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  1. #1

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    Feb 2012
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    Emulsion Not Sticking To Edges Of Glass Plates

    Let me state upfront that I don't shoot wet plate and never intend to... BUT... It seems that most of the wet plates I've seen have the emulsion peeling away from the edges and I've been pondering how to minimize this problem.

    My GUESS is that this problem could be vastly reduced by modifying the edges of the glass as follows. I do realize that glass prep and coating methodology are paramount.

    1. Use a small very fine attachment (on a Dremel??) or (rig something on the belt sander??) to add a 2-4mm sanded border on the front of the plate.

    2. Use a table-top belt sander with a very fine sandpaper to very slightly bevel all four front edges just barely enough to remove their cutting sharpness.

    3. Very lightly sand the front-side corners just barely enough to remove their stabbing sharpness.

    (all of the above in that precise order)

    I'm GUESSING that the elimination of tiny chips and sharp edges along with the addition of the rough area for the emulsion to grab onto would greatly reduce the problem of wet emulsion breaking free from the edges and corners.

    I apologize if this is an old idea.

  2. #2

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    plate prep

    If you go to D. Ross's incredible site, The Light Farm, you'll find several methods of dry plate prep that go from simple to very thorough. I'm sure that in combination with her method of edge prep, you'll get impeccable results with wet plate. The old guys really had this down, you almost never see frilling,etc on stuff from the 1800's. Maybe someone has the answer they had.... Reminds me of the old buddist recommendation: "Do not follow in the footsteps of the men of old. Seek what they sought."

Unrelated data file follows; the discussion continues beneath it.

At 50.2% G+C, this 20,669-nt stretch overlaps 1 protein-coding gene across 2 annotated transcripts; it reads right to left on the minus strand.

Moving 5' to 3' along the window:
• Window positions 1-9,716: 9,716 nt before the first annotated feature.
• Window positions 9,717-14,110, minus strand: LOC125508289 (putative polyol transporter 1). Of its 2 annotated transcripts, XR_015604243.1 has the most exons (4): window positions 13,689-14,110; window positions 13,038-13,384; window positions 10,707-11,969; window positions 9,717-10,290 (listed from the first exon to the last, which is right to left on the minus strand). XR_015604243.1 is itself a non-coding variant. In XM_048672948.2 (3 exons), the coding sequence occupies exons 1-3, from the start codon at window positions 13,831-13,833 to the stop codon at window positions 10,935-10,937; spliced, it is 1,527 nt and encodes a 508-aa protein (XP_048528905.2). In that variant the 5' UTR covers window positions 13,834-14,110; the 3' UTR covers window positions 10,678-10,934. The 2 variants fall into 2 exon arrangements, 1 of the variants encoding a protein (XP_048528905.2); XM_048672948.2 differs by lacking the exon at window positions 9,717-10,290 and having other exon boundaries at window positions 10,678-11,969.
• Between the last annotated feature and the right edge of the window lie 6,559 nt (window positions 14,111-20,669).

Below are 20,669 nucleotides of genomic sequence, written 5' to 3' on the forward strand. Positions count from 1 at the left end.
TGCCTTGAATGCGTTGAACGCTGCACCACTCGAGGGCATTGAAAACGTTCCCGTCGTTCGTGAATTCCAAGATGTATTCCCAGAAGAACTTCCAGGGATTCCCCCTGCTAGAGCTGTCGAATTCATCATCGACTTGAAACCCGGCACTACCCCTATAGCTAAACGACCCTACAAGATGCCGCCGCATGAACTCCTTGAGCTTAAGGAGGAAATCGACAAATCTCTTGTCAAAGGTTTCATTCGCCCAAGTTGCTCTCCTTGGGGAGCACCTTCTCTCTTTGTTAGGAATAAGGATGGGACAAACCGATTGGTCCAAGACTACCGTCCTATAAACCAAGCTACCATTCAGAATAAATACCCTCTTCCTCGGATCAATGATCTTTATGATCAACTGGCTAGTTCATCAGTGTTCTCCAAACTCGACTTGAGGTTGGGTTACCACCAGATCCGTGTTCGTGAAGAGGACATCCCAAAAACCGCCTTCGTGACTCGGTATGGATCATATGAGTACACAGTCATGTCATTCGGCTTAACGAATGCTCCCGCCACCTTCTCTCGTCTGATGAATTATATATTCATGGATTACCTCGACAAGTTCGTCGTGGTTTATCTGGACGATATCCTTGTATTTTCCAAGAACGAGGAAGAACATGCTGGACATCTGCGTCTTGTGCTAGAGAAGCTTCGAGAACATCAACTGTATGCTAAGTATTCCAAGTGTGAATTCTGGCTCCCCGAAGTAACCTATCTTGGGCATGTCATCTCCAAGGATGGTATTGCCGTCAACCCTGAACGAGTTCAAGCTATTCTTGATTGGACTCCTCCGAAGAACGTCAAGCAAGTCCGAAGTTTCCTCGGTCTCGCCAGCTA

The real voyage of discovery consists not in seeking new landscapes, but in having new eyes.

  3. #3

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    Thanks, Bill. I only searched here and didn't find anything I recognized as similar methodology. I should have tried Google.

  4. #4

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    I use albumen on the edges of my plates and that fixes the edge peeling completely. It's hard to get that stuff off even with your finger nail.

  5. #5
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    When you cut a glass plate to size, the edges are usually sharp. Use of a glassworker's triangular file will remove the sharp edge and also produce a rough bevel. This bevel will do the job of promoting adhesion just fine. The other trick is to use chrome alum as hardener. This promotes better adhesion to the glass than any other hardener.

    PE



 

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